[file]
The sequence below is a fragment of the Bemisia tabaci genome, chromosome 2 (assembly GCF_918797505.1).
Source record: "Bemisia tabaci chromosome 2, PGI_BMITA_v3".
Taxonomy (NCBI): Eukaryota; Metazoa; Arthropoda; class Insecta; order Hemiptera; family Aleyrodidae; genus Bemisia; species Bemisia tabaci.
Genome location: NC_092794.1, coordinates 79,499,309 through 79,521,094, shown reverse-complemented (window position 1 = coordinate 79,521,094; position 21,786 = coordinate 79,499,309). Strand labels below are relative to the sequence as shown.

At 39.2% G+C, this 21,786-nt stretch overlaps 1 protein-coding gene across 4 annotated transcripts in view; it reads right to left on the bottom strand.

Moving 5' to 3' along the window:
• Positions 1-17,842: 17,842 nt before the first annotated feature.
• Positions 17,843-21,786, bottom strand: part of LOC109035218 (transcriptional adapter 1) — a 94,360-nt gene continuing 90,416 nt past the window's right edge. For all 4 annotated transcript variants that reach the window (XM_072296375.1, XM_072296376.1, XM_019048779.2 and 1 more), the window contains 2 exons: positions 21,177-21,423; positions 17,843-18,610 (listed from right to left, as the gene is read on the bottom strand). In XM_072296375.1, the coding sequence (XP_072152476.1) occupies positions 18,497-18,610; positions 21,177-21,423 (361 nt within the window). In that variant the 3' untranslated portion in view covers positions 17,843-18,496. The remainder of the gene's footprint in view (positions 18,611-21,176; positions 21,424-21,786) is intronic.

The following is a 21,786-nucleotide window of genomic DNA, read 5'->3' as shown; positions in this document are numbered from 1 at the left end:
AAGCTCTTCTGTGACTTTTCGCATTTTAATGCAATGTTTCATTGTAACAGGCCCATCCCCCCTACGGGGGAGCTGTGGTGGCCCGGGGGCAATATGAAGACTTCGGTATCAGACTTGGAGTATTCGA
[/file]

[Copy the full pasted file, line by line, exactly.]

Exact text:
The sequence below is a fragment of the Bemisia tabaci genome, chromosome 2 (assembly GCF_918797505.1).
Source record: "Bemisia tabaci chromosome 2, PGI_BMITA_v3".
Taxonomy (NCBI): Eukaryota; Metazoa; Arthropoda; class Insecta; order Hemiptera; family Aleyrodidae; genus Bemisia; species Bemisia tabaci.
Genome location: NC_092794.1, coordinates 79,499,309 through 79,521,094, shown reverse-complemented (window position 1 = coordinate 79,521,094; position 21,786 = coordinate 79,499,309). Strand labels below are relative to the sequence as shown.

At 39.2% G+C, this 21,786-nt stretch overlaps 1 protein-coding gene across 4 annotated transcripts in view; it reads right to left on the bottom strand.

Moving 5' to 3' along the window:
• Positions 1-17,842: 17,842 nt before the first annotated feature.
• Positions 17,843-21,786, bottom strand: part of LOC109035218 (transcriptional adapter 1) — a 94,360-nt gene continuing 90,416 nt past the window's right edge. For all 4 annotated transcript variants that reach the window (XM_072296375.1, XM_072296376.1, XM_019048779.2 and 1 more), the window contains 2 exons: positions 21,177-21,423; positions 17,843-18,610 (listed from right to left, as the gene is read on the bottom strand). In XM_072296375.1, the coding sequence (XP_072152476.1) occupies positions 18,497-18,610; positions 21,177-21,423 (361 nt within the window). In that variant the 3' untranslated portion in view covers positions 17,843-18,496. The remainder of the gene's footprint in view (positions 18,611-21,176; positions 21,424-21,786) is intronic.

The following is a 21,786-nucleotide window of genomic DNA, read 5'->3' as shown; positions in this document are numbered from 1 at the left end:
AAGCTCTTCTGTGACTTTTCGCATTTTAATGCAATGTTTCATTGTAACAGGCCCATCCCCCCTACGGGGGAGCTGTGGTGGCCCGGGGGCAATATGAAGACTTCGGTATCAGACTTGGAGTATTCGA